One former chief justice of two high courts recounted the suicide of a sessions judge whose reason for killing himself, according to his suicide note, was his belief that he had made a mistake while handing down the death penalty to an accused who had eventually been executed.

The 148-page report is divided into three sections carrying statistics, anecdotes and analysis on investigation, trial, sentencing and judicial attitudes on abolition, retention and “rarest of rare”.

According to the report, 14 former Supreme Court judges believed that reformation had no role to play as a consideration in deciding punishment. One judge who decided nine death penalty cases in six years at the Supreme Court dismissed the notion of reformation as “astrology”. Another judge who decided 13 death penalty cases in five years at the SC also dismissed reformation in serious crimes stating that offenders guilty of petty offences can be reformed but not those who are determined to kill innocent persons.

The NLU Delhi Centre contacted 86 former SC judges through their physical and online mail addresses available on the Supreme Court's website, and for the 60 judges who consented to participate, two interviewers conducted 90-120 minute interviews in person with the judges based on identical structured questionnaires prepared in advance.

In February 2017 the Centre, led by its director Anup Surendranath, had also released a report according to which Indian sessions courts had doubled their rate of handing down death penalty in 2016, since 2015.

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Like +0 Object -0 Guest 09 Jan 18, 18:48
While I disagree with the left-wing human rights agenda constantly being pushed by this centre at NLUD , I admire NLUD for doing valuable research that is socially relevant. NLUD may not be the # 1 NLU in terms of student perception and placements (or in the eyes of NSLIU fanboy Kian) but in terms of faculty quality and research it is certainly ahead of the others.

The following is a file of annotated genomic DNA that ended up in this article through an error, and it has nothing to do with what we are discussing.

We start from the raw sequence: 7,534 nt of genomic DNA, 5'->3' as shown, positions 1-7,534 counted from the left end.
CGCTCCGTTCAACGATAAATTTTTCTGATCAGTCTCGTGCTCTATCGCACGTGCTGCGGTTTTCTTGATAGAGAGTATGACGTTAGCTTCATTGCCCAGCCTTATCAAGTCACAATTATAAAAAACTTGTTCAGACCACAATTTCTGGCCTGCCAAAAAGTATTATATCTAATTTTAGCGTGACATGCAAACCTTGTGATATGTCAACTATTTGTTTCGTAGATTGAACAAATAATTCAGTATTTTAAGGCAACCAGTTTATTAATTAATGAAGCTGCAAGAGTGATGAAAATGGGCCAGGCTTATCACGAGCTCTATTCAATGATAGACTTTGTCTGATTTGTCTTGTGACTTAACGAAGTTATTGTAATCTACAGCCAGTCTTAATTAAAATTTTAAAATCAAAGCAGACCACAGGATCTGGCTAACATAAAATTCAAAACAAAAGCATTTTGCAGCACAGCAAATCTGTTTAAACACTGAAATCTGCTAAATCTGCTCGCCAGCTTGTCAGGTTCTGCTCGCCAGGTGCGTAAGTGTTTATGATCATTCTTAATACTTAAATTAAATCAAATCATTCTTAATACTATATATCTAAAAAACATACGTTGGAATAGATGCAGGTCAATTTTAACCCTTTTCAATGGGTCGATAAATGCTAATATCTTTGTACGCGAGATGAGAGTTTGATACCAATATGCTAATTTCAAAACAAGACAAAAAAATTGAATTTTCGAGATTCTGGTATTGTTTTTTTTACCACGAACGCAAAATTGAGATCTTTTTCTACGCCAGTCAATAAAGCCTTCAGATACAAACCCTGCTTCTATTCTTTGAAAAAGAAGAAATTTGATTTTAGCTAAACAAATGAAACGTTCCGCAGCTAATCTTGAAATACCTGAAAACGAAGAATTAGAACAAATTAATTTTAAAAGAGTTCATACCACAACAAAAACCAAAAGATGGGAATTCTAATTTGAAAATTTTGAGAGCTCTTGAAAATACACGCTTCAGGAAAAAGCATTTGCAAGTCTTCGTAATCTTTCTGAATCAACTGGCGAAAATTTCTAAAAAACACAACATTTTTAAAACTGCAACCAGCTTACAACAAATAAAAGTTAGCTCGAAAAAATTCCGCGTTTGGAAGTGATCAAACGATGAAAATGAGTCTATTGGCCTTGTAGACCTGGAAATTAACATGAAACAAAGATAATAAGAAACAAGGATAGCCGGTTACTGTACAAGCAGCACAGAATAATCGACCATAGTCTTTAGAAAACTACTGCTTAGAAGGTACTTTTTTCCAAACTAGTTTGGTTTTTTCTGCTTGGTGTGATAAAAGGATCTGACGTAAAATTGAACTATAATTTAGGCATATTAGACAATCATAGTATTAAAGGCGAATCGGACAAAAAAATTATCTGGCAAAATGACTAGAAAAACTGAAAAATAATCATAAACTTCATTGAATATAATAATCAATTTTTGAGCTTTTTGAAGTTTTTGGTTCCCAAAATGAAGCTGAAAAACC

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Like +1 Object -0 Guest 10 Jan 18, 19:35
In India, it seems, we do not believe in second chances, or care much for human dignity.

I wonder if people who condone torture realise that anyone under torture will confess to anything. Honestly, I'd confess to my mobile phone being my mother, if I were subject to "third degree". I am sometimes astounded by the lack of empathy.

Do people actually care that a person they are punishing may be innocent? Or are we just satisfied with a mirage of justice which seems delivered when we are fed our portion of blood? And we celebrate idiots who act all tough and condone torture, as evident from the success of TV shows like 24.

Sad, but unsurprising.

We urgently need police and judicial reform.
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Like +0 Object -0 Guest 11 Jan 18, 09:46
My comment was deleted, so reposting: this centre at NLUD has a left-wing human rights agenda.
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Like +1 Object -0 kianganz 11 Jan 18, 11:44
Sorry, had missed moderating your first comment I think.

(if comment #1 is yours, it's now live ?)

That said, is "human rights agenda" meant to be a criticism? I don't think I've ever met a law professor (outside some radical nutjobs on a few US campuses) who would profess to having an "anti-human rights agenda".